Formed in the years following the 1994 Northridge earthquake near Los Angeles, CEA is a not-for-profit entity that helps Californians get coverage from 25 participating insurers. The organization helps insurers offer competitive premiums, and helps homeowners earn discounts through risk mitigation practices, such as improving their homes to be more resistant to quake damage.

Is earthquake insurance worth it?

While earthquakes are usually thought of as a problem for the West Coast, the fact is that 42 U.S. states are at some risk for earthquakes. Sixteen states are considered “high risk,” including Alaska, California, Hawaii, Idaho, Kentucky, Missouri, Montana, Oregon, South Carolina, Tennessee, Washington, and Wyoming. So the risk does indeed extend beyond places such as California and the Pacific Northwest. Damage-causing quakes have been recorded in states with lower risk.

The United States Geological Survey suggests homeowners think through a variety of factors when considering whether to buy earthquake insurance. These can be summarized as follows:

  • The seismic history of your home’s area, and its proximity to active faults
  • The ability of your home to withstand an earthquake, based on its specific location, design, and construction
  • Your ability to cover the likely cost of earthquake damage to your home 

Compounding these factors is the cost of insurance itself. This cost includes the policy’s deductibles, which are usually much higher than those for homeowners insurance. For that reason, it often makes sense to only file a claim for very severe earthquake damage.

For instance, let’s say you have a policy with a 15% deductible and a dwelling limit of $300,000. An earthquake causes damage to your home that will cost $40,000 to repair. Your deductible — your share of the cost to repair — is $45,000. It won’t even make sense to file a claim. You might wonder why you have the policy at all.

Of course, policies with lower deductibles are likely available, but at a much higher premium. 

So if you live in an area that’s at a lower risk for earthquakes, particularly major ones that could cause severe and widespread property damage, then it’s understandable to be skeptical about the need for coverage. You might want to have a conversation with a licensed insurance agent, who should have a good understanding of the potential risks for your property and geographic area.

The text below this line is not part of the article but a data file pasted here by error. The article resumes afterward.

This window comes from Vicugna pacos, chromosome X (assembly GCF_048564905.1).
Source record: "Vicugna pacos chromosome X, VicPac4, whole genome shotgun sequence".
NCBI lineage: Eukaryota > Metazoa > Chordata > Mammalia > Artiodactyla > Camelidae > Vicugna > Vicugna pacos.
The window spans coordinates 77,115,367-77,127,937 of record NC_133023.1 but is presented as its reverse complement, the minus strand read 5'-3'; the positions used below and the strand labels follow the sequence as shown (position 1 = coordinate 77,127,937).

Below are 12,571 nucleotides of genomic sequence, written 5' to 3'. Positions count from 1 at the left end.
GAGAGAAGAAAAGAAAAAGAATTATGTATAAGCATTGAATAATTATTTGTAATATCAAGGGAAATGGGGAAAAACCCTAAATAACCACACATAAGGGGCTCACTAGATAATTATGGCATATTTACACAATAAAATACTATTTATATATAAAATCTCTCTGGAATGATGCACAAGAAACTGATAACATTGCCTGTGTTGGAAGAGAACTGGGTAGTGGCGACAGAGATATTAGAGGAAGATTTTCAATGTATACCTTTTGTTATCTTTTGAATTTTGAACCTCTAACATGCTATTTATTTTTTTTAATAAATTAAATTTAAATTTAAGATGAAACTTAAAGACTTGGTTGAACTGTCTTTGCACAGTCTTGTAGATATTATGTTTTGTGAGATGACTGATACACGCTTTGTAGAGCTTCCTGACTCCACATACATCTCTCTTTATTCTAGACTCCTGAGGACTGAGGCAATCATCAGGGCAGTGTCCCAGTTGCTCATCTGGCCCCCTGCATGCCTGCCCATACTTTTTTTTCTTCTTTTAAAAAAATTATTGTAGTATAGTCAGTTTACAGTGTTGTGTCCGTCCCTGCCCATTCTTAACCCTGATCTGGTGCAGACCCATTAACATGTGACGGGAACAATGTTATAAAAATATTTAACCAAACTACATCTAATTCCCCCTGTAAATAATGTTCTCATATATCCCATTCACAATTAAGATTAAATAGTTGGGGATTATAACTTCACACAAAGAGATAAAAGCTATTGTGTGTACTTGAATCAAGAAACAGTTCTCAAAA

Where to get earthquake insurance

If you crunch the numbers, assess your risk, and decide that earthquake insurance is a smart idea, then start with your homeowners insurance company. Chances are it provides earthquake coverage either as an add-on to your homeowners policy or as a separate policy. 

In California, you can buy coverage through the CEA and its 25 participating companies. 

Aside from these resources, you can contact an insurance agent or shop around between companies to find the best combination of coverage and cost for you.

Conclusion

Earthquake insurance goes above and beyond a standard homeowners policy, covering damage to your home that’s a direct result of a quake. The cost of these policies, including their deductibles, are high. But if you live in a region that’s at risk for earthquakes, or are concerned about your ability to pay out of pocket for damage to your home, earthquake insurance may be something you want to consider carefully.

Frequently asked questions 

Does homeowners insurance cover earthquakes?

No, a standard homeowners insurance policy does not provide coverage for earthquakes. Earthquake insurance is available either as a rider (optional add-on) to a standard homeowners policy, or as a separate policy.

Does business insurance cover earthquakes?

No, standard business insurance does not provide coverage for earthquakes. Ask your insurer about your options for adding earthquake coverage to your business insurance portfolio.

Why are earthquake insurance deductibles so high?

Insurers have to price their policies to reflect the financial risks associated with what they’re insuring; otherwise, they wouldn’t have enough money to pay their claims. For earthquake insurance, the severe financial risks involved result in higher premiums and higher deductibles than standard homeowners insurance.

From almost any perspective, the financial impact of a severe earthquake can be catastrophic. According to NBC News, the 1994 Northridge quake in California resulted in $12 billion in insured losses. If the 1906 San Francisco earthquake had happened today, it’s estimated it would cause more than $100 billion worth of insured losses!

Do I need earthquake insurance as a renter?

Similar to a standard homeowners policy, a standard renters policy will not provide coverage for earthquake damage. However, earthquake insurance is available for people who rent their homes. Contact your renters insurance company or insurance agent to learn more about how you can get this coverage.